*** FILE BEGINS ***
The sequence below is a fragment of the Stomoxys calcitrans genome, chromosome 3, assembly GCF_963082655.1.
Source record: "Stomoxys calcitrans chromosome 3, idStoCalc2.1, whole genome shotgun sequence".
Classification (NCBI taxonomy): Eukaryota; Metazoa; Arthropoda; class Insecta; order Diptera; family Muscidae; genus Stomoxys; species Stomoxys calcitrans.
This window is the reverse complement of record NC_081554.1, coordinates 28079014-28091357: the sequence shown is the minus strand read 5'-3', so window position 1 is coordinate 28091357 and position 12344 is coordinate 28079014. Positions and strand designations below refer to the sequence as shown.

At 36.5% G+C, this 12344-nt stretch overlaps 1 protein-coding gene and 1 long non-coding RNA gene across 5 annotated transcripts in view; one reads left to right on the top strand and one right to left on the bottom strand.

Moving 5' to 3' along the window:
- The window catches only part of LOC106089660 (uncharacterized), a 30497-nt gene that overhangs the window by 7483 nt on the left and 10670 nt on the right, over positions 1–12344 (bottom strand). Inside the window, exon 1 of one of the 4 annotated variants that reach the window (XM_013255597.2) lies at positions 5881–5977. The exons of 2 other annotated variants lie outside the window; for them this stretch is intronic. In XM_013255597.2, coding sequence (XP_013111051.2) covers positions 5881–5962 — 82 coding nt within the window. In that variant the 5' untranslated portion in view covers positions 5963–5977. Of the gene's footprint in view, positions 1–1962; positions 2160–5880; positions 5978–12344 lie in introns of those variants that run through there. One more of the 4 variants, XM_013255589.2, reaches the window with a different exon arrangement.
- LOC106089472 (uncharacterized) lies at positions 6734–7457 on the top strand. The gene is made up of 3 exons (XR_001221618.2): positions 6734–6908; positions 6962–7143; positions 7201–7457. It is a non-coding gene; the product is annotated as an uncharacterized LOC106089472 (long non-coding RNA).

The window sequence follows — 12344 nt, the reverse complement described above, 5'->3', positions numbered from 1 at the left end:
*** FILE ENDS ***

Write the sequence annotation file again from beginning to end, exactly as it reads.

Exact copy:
The sequence below is a fragment of the Stomoxys calcitrans genome, chromosome 3, assembly GCF_963082655.1.
Source record: "Stomoxys calcitrans chromosome 3, idStoCalc2.1, whole genome shotgun sequence".
Classification (NCBI taxonomy): Eukaryota; Metazoa; Arthropoda; class Insecta; order Diptera; family Muscidae; genus Stomoxys; species Stomoxys calcitrans.
This window is the reverse complement of record NC_081554.1, coordinates 28079014-28091357: the sequence shown is the minus strand read 5'-3', so window position 1 is coordinate 28091357 and position 12344 is coordinate 28079014. Positions and strand designations below refer to the sequence as shown.

At 36.5% G+C, this 12344-nt stretch overlaps 1 protein-coding gene and 1 long non-coding RNA gene across 5 annotated transcripts in view; one reads left to right on the top strand and one right to left on the bottom strand.

Moving 5' to 3' along the window:
- The window catches only part of LOC106089660 (uncharacterized), a 30497-nt gene that overhangs the window by 7483 nt on the left and 10670 nt on the right, over positions 1–12344 (bottom strand). Inside the window, exon 1 of one of the 4 annotated variants that reach the window (XM_013255597.2) lies at positions 5881–5977. The exons of 2 other annotated variants lie outside the window; for them this stretch is intronic. In XM_013255597.2, coding sequence (XP_013111051.2) covers positions 5881–5962 — 82 coding nt within the window. In that variant the 5' untranslated portion in view covers positions 5963–5977. Of the gene's footprint in view, positions 1–1962; positions 2160–5880; positions 5978–12344 lie in introns of those variants that run through there. One more of the 4 variants, XM_013255589.2, reaches the window with a different exon arrangement.
- LOC106089472 (uncharacterized) lies at positions 6734–7457 on the top strand. The gene is made up of 3 exons (XR_001221618.2): positions 6734–6908; positions 6962–7143; positions 7201–7457. It is a non-coding gene; the product is annotated as an uncharacterized LOC106089472 (long non-coding RNA).

The window sequence follows — 12344 nt, the reverse complement described above, 5'->3', positions numbered from 1 at the left end: